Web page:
The White Elephant…A common way of stating that there really is something we don’t want to acknowledge. Like a kid walking around the baseball field with a booger hanging out of his nose. (Yes this just happened and I think it is also the first time I actually typed the word booger.) Or the really, really hot waitress at the restaurant you can’t keep your eyes off of while your wife keeps asking, “What are you looking at?” Uhhh, really love those boomerangs on the wall…Yeah, that’s it!

However, the White Elephant I am referring to is in the IZOD IndyCar Series and the entry list for the Indianapolis 500. We have been reveling the past few weeks in the joy of receiving breaking news of new rides and return of drivers to the 500 that we all have wanted for some time. Names like Pippa Mann, Buddy Rice, Bruno Junquiera, Alex Lloyd, and Scott Speed have obtained seats for the “month” of May. Part Timers and newcomers such as Tomas Scheckter, Townsend Bell, Dan Wheldon, and Ho Pin Tung add to the mix of drivers looking for those elusive 33 starting spots.

But, if you start doing the math, there are either 40 or 41 drivers, depending on the Sarah Fisher Racing 2nd Car, that will be fighting for those 33 spots over the next week.  Some folks are going home. Some may be our favorites. Some, and this could be the worst scenario, may be full time participants in the Series.  That my Friends, is the White Elephant.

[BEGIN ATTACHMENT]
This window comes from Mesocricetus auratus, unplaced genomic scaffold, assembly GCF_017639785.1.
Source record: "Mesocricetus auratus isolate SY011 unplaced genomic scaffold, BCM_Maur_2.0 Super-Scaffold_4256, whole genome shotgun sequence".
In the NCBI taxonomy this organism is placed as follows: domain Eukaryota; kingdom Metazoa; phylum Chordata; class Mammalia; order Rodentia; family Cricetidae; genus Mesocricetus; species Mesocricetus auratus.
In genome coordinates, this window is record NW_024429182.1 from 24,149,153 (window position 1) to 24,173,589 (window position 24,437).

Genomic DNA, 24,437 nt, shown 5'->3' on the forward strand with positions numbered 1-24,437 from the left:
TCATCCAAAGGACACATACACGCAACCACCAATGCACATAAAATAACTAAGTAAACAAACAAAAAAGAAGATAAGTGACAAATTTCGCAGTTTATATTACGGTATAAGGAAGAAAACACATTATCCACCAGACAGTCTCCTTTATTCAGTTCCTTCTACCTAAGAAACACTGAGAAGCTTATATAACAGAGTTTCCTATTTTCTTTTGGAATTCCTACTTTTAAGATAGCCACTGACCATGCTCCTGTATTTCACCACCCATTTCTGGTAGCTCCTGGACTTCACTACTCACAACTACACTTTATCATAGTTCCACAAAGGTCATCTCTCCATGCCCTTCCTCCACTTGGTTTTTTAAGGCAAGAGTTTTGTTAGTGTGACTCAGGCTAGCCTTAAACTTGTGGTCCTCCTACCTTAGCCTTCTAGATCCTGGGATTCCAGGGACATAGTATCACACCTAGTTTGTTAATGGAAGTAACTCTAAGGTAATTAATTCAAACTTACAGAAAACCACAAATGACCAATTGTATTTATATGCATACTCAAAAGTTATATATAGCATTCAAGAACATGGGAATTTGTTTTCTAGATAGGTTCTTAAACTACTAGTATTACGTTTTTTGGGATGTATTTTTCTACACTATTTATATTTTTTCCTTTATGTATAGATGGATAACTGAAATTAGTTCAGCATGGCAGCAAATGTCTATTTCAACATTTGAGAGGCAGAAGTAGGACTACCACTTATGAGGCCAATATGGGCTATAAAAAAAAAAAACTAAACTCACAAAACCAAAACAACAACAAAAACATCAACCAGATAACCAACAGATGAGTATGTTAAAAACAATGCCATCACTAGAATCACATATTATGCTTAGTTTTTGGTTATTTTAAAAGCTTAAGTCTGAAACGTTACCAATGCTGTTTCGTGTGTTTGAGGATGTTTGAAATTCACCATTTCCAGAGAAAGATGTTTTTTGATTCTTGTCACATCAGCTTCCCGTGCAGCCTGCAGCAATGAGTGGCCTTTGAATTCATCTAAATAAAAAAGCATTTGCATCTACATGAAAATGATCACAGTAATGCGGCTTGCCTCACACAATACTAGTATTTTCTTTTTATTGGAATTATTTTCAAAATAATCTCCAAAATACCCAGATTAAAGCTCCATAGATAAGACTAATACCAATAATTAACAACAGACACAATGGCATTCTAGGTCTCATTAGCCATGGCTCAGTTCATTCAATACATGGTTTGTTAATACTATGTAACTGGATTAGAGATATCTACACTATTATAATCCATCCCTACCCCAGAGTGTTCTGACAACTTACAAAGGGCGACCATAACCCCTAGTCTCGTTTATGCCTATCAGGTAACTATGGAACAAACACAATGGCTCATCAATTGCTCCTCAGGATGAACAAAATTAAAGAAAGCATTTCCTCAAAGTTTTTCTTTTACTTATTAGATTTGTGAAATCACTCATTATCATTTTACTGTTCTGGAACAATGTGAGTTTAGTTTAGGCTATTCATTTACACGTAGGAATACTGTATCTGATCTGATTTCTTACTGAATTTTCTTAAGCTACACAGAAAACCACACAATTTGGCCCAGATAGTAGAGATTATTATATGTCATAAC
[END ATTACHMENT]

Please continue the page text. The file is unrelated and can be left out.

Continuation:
We know this is going to happen. Bump day is going to be incredible. But there will be some big names that won’t be racing on this last Sunday in May.  Crazy things seem to happen at the Speedway. It’s part of the allure of the place and why I think we love it so. One just needs to think back to 1995 when Penske Racing didn’t put a car on the grid. Personally, I still can’t believe this one, and I bet if you ask the Captain, he’ll tell you the same.

My biggest concerns are for the one-offers. They have all worked SO hard to get sponsorship  to even get into the race. What happens if they don’t make the race? Does this damage their career for the future? Guys like Davey Hamilton and Dan Wheldon have a pretty good reputation so if they don’t make it, they’ll be back.